HB: The App St. offense is measurably better than Ohio's in many ways. App State has not scored less than 27 points in a game this year outside the Clemson loss. Is there a situation where you can envision that happening in the Camelia Bowl? What does Ohio have to do defensively to stop the Mountaineer attack? Tell us a bit about the strong points of the App St. offense.

UD: The zone-read has been massively effective this season with an H-Back leading the way. It's an old-school throwback, but it works. You have 1,000-yard rusher Marcus Cox leading the way, but the emergence of true freshman Jalin Moore late in the season adds a second dimension to the run game. Also, quarterback Taylor Lamb is a sneaky-good runner.

Passing, Lamb will spread the ball out to a number of receivers. So the loss of leading receiver Shaedon Meadors for the season wasn't debilitating. Seniors Malachi Jones (brother of the Lions' TJ Jones), Bobo Beathard and Simms McElfresh (I dare you to give me a better-named WR trio) will see most of the throws.  And watch out for the tight end pass in the red zone.

HB: Ohio has ran for around an average of 300 yards per game over its last four times out. I know that Appalachian State surrenders under 20 points per game. What do you feel like the defensive philosophy is for the Mountaineers to stop Ohio on the ground?

UD: App State runs out of a base 3-4. The basic idea is for the nose tackle to command a double team and have the linebackers close the gaps. The Mountaineers held Georgia Southern, the top rushing team in FBS at 355 YPG, to 188 yards in their Thursday night showdown.I feel like the App defensive staff will be confident going in. The only team to effectively run on the Mountaineers was Arkansas State with their read option. Even Clemson had troubles on the ground versus App State (144 rushing yards) and had to exploit the mismatches on the secondary to score points.You'll hear names like Eric Boggs, Devan Stringer (he has the hair) and Ronald Blair several times making tackles. You'll see Blair on Sundays next fall.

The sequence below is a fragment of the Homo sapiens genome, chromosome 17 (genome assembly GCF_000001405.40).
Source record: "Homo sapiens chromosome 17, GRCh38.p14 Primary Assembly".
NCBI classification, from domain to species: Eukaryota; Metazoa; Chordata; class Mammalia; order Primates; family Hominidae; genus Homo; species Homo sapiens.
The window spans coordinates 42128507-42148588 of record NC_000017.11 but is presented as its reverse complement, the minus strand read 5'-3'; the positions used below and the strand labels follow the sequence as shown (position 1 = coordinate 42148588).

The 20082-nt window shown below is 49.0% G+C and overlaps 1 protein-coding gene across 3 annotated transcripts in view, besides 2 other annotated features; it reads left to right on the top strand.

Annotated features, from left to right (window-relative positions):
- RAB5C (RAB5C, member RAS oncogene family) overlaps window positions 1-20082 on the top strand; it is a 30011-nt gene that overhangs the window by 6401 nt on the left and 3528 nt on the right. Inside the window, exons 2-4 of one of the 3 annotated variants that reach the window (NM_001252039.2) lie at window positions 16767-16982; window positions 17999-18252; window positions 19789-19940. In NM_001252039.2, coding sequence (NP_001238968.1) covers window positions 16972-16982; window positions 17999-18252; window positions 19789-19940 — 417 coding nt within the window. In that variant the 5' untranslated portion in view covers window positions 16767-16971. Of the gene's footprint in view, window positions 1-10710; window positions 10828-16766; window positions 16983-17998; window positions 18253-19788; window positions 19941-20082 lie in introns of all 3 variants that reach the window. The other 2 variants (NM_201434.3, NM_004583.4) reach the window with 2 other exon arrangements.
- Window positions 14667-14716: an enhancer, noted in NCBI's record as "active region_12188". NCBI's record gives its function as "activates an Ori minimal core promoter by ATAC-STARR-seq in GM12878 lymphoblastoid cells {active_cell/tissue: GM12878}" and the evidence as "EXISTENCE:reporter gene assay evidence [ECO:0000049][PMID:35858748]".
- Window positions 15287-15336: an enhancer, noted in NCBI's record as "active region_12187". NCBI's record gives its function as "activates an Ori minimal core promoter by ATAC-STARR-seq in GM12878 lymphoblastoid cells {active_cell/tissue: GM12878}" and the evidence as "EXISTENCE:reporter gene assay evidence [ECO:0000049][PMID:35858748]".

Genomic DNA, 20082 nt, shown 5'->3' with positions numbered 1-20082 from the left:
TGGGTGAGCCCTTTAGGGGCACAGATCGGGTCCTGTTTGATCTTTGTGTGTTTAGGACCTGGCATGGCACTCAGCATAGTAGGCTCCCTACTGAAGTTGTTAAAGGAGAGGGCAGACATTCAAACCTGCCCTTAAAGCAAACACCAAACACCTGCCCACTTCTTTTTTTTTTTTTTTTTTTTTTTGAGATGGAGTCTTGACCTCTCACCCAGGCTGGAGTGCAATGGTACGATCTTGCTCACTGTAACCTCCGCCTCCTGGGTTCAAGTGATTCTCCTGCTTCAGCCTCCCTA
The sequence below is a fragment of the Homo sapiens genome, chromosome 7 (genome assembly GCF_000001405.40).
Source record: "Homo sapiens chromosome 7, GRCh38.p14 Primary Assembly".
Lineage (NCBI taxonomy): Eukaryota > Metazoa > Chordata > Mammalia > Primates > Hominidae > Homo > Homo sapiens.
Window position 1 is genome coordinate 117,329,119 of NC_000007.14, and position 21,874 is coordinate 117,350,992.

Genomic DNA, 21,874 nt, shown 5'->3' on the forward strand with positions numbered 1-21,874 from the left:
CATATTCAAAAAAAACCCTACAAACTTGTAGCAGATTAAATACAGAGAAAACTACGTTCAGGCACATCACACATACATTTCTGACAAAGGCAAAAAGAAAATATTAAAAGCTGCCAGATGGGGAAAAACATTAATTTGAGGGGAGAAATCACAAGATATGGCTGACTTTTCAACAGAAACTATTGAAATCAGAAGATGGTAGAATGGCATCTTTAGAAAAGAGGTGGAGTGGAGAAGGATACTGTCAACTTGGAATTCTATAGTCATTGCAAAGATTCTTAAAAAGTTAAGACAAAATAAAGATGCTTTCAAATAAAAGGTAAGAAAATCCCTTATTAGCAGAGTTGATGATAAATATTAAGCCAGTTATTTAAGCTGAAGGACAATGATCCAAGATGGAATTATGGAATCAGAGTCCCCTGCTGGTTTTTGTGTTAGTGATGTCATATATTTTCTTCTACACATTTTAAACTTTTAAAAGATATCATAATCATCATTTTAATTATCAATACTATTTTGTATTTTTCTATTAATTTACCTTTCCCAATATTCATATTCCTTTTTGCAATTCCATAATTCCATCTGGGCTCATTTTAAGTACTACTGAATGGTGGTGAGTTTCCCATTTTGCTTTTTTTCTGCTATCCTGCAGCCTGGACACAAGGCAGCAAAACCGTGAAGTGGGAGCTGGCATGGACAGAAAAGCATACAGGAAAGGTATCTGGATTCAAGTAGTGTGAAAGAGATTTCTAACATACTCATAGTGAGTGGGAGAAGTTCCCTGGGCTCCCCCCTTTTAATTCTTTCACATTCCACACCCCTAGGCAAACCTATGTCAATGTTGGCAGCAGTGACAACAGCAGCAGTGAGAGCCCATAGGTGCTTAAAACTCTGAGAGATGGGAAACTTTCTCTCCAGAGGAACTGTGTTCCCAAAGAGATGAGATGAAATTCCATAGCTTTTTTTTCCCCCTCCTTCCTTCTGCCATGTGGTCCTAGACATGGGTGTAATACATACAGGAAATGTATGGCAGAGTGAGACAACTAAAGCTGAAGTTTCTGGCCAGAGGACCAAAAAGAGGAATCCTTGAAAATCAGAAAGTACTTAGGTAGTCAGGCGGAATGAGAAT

HB: There has to be a hunger about this program having not been able to play postseason ball over the last two years due to the transition to D-1. Is it measurable? Are coaches and players having a lot to say about it?

UD: If the excitement was convertable to gasoline, you could fly a spaceship to Pluto. The seniors on the team came to App to win an FCS National Title, but then had to endure two years of transition and now get their chance to show out. But you're not gonna hear anything besides coach speak from the coaches and players leading up to the game. Not the most quote-able team ever.

HB: Do you have a prediction? An inkling?

UD: The big negative going in is that we've never been here before. Going to a city several days beforehand, doing to parades, pep rallies, community events, etc before a game is all new to these players.So really, I have no idea. It's gonna be one of those games where I'll get a feeling one way or another seeing the team run out of the tunnel.